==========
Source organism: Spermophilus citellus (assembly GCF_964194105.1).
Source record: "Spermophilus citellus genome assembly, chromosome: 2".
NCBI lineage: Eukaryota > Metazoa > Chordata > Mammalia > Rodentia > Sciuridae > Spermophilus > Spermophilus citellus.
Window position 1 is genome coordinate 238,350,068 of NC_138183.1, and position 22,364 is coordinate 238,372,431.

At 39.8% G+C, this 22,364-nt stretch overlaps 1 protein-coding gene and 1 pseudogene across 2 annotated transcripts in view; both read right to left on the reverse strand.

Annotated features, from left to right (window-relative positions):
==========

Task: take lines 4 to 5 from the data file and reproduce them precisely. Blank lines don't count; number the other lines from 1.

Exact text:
Window position 1 is genome coordinate 238,350,068 of NC_138183.1, and position 22,364 is coordinate 238,372,431.

At 39.8% G+C, this 22,364-nt stretch overlaps 1 protein-coding gene and 1 pseudogene across 2 annotated transcripts in view; both read right to left on the reverse strand.